What is that and what’s it for?
Web cache is a vital instrument to build lightning-fast web apps. Web cache stores HTTP responses that may be provided to the user without making a request to the server, i.e. no ASP/PHP scripts execution and database queries are necessary. And that’s cool!
Web-caching allows to substantially reduce response time — time the server needs to give the response — as reading from cache is much faster than processing request with PHP handler.
Web-caching minimizes traffic — if one uses intermediate caches (gateway or proxy cache), request won’t reach the origin server — response will be given back by an intermediate caching server.
This cache works on the origin server. Applications and server itself use it to store parts of responses (e.g. web pages) or complete responses. Server cache may be used on application (e.g. memcached + php or HttpRuntime.Cache + ASP.NET) or HTTP server level (e.g. mod_cache in Apache, OutputCache in IIS7).
It lives between clients and origin servers and may only store public representations that do not require authorization (unlike private representations). Proxy cache is widely used by providers to reduce traffic.
It lives in browser and is capable of storing private data. Browser cache is used for example for Back button operation.
How does Server Cache work?
Cacheless configuration forces server to process each incoming request and generate new response even if the same resource is requested several times running. That is senseless time- and resources-consuming operation that puts excessive load on the server.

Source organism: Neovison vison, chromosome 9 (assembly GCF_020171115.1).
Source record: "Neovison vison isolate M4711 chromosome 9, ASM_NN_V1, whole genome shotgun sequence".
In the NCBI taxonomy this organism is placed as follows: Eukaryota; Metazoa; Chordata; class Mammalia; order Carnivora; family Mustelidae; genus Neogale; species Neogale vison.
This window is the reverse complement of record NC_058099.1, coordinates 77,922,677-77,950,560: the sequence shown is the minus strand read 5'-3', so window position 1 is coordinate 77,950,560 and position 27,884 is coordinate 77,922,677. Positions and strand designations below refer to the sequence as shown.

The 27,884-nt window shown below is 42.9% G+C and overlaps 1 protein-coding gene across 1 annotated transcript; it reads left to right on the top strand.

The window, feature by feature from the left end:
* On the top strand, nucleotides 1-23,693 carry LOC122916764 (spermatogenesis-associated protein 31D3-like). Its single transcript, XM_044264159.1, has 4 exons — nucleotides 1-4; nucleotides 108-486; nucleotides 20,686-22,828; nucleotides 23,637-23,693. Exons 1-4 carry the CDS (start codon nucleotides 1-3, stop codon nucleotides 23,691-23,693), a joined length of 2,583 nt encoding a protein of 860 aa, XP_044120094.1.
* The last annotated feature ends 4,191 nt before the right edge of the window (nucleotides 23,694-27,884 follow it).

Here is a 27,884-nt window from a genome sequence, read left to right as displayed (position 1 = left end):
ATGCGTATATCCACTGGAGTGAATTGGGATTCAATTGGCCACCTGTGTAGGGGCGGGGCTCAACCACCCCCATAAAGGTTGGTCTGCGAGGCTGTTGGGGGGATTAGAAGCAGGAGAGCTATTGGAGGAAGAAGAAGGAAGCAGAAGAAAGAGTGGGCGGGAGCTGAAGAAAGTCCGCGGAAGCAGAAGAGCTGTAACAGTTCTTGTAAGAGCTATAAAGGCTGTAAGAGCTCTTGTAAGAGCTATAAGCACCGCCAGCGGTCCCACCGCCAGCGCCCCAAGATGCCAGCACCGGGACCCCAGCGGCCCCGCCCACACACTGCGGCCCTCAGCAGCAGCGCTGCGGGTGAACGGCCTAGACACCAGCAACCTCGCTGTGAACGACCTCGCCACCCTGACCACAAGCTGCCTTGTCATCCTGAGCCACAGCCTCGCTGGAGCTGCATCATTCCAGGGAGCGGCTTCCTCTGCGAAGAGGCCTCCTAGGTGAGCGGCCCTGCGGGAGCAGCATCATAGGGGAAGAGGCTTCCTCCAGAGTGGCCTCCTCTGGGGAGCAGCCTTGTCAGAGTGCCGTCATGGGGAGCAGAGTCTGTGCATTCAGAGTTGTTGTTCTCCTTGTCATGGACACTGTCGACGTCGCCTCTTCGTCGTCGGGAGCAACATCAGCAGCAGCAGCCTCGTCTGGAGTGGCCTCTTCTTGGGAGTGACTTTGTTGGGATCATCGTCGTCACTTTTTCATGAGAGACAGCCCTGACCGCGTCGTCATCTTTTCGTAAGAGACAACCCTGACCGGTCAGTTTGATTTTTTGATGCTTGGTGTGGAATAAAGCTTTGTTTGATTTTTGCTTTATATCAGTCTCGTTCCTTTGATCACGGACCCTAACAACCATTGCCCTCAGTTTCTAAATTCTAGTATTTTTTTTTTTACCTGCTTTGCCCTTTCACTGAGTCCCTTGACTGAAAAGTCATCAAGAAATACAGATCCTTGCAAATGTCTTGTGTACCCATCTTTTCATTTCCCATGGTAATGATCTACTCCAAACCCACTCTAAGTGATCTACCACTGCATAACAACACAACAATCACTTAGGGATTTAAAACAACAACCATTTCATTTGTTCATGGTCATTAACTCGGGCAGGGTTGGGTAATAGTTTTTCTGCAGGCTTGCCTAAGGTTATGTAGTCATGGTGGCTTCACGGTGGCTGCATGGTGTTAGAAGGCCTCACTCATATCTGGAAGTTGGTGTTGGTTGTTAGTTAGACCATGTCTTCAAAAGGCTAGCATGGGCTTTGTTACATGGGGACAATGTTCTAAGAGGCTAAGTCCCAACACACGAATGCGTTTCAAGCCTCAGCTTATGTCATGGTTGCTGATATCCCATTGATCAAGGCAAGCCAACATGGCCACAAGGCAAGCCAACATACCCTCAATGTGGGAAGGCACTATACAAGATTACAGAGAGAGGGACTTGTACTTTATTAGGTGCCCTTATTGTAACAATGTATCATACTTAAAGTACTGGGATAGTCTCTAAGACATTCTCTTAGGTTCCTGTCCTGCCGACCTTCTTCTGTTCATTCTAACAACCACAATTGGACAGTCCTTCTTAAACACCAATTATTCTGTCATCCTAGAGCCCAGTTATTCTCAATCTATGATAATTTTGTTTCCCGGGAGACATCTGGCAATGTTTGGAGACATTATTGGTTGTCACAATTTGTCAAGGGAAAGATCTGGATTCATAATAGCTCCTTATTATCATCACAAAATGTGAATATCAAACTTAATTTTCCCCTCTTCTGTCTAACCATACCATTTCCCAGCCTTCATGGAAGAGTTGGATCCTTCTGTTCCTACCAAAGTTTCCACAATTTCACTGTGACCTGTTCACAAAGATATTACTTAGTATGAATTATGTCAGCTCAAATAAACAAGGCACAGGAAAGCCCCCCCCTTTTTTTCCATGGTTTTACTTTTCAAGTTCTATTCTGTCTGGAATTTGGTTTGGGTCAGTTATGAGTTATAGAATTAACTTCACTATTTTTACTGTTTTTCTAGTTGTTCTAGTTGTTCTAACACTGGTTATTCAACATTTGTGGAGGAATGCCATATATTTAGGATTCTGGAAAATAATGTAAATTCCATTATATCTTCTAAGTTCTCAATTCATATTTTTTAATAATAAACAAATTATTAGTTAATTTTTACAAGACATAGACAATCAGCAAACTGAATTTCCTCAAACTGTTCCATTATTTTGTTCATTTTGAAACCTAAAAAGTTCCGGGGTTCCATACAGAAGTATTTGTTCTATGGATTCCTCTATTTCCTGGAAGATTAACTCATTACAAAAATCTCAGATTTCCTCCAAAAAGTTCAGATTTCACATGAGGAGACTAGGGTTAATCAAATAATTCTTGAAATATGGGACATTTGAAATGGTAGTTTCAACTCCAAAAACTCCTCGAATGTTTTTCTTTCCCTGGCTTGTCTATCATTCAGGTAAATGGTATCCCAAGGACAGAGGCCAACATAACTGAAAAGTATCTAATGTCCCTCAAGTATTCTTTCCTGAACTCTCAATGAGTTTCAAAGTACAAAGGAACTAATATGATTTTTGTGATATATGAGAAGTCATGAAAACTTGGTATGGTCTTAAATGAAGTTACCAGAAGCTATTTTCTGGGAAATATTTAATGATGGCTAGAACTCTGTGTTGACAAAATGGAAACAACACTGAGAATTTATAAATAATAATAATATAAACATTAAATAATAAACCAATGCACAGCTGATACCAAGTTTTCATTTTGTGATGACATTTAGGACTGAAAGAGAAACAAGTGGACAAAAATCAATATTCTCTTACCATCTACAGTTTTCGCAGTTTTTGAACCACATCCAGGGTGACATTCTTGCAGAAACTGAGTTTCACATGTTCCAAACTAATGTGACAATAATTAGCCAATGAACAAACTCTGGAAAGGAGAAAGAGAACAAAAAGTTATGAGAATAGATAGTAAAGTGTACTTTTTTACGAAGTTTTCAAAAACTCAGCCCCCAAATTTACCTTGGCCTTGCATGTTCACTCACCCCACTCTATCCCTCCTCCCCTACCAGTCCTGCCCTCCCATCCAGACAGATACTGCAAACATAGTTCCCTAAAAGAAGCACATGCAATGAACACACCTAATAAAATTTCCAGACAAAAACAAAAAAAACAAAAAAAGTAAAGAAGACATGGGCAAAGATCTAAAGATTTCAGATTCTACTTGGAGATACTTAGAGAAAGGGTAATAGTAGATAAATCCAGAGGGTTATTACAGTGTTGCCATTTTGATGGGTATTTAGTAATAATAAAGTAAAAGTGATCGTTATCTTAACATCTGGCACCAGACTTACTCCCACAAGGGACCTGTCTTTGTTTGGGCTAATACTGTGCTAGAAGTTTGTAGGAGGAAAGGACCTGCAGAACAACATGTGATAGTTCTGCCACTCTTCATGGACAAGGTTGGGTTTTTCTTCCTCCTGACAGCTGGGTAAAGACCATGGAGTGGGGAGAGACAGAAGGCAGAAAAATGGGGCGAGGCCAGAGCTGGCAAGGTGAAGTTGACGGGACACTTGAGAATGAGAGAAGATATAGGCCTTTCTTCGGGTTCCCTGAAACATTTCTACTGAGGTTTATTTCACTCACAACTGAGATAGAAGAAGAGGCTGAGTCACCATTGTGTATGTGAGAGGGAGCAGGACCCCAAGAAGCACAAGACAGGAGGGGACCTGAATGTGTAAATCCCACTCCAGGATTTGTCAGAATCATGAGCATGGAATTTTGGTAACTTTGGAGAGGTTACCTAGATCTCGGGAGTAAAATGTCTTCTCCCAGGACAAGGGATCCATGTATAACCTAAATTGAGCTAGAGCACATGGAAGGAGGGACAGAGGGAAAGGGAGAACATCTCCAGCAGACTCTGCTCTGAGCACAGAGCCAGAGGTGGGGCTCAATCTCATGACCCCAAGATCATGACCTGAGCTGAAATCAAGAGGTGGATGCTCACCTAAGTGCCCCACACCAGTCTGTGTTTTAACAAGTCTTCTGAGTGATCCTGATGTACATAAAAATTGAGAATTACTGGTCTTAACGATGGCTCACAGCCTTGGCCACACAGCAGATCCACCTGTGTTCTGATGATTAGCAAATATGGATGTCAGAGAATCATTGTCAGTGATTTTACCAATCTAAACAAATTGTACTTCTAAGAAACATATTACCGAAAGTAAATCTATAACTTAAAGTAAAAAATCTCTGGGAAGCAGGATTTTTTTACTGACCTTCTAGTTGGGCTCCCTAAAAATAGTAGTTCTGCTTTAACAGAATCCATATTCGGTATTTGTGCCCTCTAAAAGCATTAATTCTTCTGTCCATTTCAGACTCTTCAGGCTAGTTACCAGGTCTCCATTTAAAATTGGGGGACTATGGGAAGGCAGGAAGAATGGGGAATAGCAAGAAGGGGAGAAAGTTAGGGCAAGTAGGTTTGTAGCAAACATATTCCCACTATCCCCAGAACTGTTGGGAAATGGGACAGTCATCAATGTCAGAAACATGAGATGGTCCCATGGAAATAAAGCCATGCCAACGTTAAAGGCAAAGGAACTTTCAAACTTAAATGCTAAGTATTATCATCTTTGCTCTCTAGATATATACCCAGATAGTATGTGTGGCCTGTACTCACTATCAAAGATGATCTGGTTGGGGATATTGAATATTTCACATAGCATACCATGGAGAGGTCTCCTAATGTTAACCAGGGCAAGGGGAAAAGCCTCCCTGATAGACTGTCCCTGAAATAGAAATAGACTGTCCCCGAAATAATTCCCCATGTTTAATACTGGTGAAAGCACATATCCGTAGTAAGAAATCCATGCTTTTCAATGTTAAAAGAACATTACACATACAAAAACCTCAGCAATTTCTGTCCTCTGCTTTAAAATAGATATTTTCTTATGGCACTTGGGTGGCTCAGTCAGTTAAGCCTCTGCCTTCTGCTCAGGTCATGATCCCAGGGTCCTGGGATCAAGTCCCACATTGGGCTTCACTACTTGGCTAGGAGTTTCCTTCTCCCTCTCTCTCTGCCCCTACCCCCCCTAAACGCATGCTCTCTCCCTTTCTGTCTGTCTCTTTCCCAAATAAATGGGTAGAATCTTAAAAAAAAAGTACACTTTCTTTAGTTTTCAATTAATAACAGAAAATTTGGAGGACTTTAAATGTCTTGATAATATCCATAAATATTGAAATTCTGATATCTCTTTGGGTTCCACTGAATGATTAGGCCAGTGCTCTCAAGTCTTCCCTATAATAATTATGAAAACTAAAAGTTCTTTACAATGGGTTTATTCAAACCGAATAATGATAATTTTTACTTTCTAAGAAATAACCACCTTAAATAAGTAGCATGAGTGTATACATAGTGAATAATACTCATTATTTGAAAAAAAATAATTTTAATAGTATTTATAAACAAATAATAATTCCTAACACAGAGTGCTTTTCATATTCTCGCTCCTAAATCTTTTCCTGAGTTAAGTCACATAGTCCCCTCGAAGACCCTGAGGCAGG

First request to cache-enabled server
When the specific resource is requested from the server for the first time caching system checks if it’s possible to cache the response, then it looks for response in cache and fails to find it. Request moves further along the server pipeline triggering necessary handlers and filters. When the response is ready caching system saves it to cache before sending to the client.
Subsequent requests to cache-enabled server
Upon further requests to this resource caching system checks if it’s possible to cache the response, then it looks for response in cache and this time finds it! Then the response is retrieved from cache and sent to the client. And that’s it! No server handlers and filters are executed.
Responses are stored in cache for a certain period of time. When this time elapses cached response is labeled as not valid and is removed from cache. Next request to that same resource is processed as if it is requested from the server for the first time (see “First request to cache-enabled server’).
As you could see, Server Cache favors lower server load and faster response time. In the next article concerning cache we’ll give more thorough explanation of this process and illustrate it with examples.